Be Not Afraid…Hope!
Hope…it seems simple enough. It’s a common word we learn early in life. And yet when the heaviness of life shatters dreams, imprisons our spirits, strips us of our value and belovedness, hope can seem elusive. In this space, fear begins to creep in, and its power, strengthened by despair and a sense of aloneness, can extinguish the power of hope, throwing us into the valley of dry bones. How, in this valley, can the power of fear be overcome?
How do we find the promise and power of God’s hope? There are those among us who have found hope in the dry bones, and at this Annual Conference, five of them witnessed to us – trusting us with their vulnerability, to reveal how hope changes, redeems, and restores…even in the valley of dry bones.
The first two Hope Speakers, Alyson and Andrea Hoffman, are the twin daughters of Rev. David and Melissa Hoffman (CAN). Born with Cystic Fibrosis (or CF), they deal daily with multiple treatments and medications. Yet they also take part in many school-related activities and will be attending Ohio Northern University in the fall.
“Hope has taught us to look beyond the present to the life that has been promised in the future,” Andrea said. “Hope has taught us to live our lives to the fullest each and every day and to focus on our potential – never looking back. Hope has taught us to share our experiences with others and to advocate for the needs of others.”
The second Hope Speaker was James Clay, a returning citizen whose life was changed in prison by the Horizon Prison Initiative. Today, he is mentoring a group of men who are themselves incarcerated.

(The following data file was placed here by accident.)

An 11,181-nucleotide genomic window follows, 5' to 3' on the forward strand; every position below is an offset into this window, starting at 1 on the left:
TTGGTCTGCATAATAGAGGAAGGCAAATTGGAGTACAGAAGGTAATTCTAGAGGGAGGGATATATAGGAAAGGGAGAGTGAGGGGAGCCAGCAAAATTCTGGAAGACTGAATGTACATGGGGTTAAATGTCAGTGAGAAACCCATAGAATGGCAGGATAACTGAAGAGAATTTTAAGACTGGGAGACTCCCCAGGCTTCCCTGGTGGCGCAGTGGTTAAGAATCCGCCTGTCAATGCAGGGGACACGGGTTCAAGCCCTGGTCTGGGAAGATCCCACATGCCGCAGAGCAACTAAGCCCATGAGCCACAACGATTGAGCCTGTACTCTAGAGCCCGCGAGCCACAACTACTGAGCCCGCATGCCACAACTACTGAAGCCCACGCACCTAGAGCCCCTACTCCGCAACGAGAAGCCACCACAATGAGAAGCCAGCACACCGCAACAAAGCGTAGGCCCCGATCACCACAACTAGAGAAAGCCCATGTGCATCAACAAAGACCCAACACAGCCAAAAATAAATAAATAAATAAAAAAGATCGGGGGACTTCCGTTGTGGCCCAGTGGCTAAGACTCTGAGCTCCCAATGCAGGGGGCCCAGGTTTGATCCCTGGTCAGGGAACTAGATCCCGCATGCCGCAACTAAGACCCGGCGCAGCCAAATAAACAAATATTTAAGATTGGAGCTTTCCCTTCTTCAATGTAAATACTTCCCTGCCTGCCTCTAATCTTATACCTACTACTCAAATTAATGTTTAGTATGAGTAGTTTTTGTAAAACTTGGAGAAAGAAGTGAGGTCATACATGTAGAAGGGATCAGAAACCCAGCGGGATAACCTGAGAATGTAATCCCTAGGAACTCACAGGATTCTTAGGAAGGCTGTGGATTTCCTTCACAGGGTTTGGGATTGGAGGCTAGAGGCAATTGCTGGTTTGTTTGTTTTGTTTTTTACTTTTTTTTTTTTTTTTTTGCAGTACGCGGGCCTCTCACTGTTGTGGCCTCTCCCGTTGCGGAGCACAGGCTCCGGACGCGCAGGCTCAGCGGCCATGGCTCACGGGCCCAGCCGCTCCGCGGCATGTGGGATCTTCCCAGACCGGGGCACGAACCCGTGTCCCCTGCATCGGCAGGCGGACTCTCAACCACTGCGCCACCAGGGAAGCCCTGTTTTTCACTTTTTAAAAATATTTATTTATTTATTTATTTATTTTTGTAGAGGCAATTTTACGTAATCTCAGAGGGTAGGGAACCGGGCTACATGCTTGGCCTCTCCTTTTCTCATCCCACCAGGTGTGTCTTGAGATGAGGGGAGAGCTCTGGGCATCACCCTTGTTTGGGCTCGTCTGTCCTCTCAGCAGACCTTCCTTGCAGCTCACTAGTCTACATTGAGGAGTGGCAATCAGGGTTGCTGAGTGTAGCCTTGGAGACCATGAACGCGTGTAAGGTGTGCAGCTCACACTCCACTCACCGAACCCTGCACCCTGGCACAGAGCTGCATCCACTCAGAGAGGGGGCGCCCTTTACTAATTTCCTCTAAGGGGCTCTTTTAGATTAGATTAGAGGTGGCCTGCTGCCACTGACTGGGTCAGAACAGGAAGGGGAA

“Only God can take a scared, scarred little boy and turn him into a man,” James remarked. “Now, I am a Healing Communities Trainer for All In Community, a spokesperson for the Montgomery County Reentry Office, and a fitness trainer. All these things seemed out of reach until the Holy Spirit filled me with Hope.”
Our third Hope Speaker was Mandy Fisher, a woman who was homeless and an alcoholic when her uncle introduced her to LifeLine, a United Methodist ministry in Toledo, OH.
“I got sober, and my uncle toted me along to every volunteer commitment and fellowship he was a part of. I didn’t mind. I quickly became involved, invested, and inspired,” Mandy commented. “It’s at all these gatherings that I’ve loved, and I’ve been loved; where I’ve given, yet received more than I could ever dream. I’ve been a part, I BELONG. This is my community. Dare I say, my family.”
The final Hope Speaker was Connie Bannister, a woman who spent years in prison before finally being released. Three years after her release, she started attending St. Paul’s UMC in Toledo, where she became involved in the Marketplace for All People.
“I can’t work, because I’m disabled, so I needed to find [something to do],” Connie said. “So I said, I’m going to work for God. I love helping people, I love having a conversation with people, and I love praying with people.”
West Ohio, these are your stories. And these stories are multiplied a thousand-fold across our congregations and communities. When life pushes us into the valley of dry bones—where the dryness of the air suffocates and no flicker of life seems humanly possible, hope arises! Because of Christ’s love, we have the power to restore life, to restore dignity, and to create redeemed communities where the principalities and powers no longer dominate. Be Not Afraid…Hope!
Videos of all of the Hope Speakers can be found on the Conference Facebook page at www.facebook.com/westohioumc.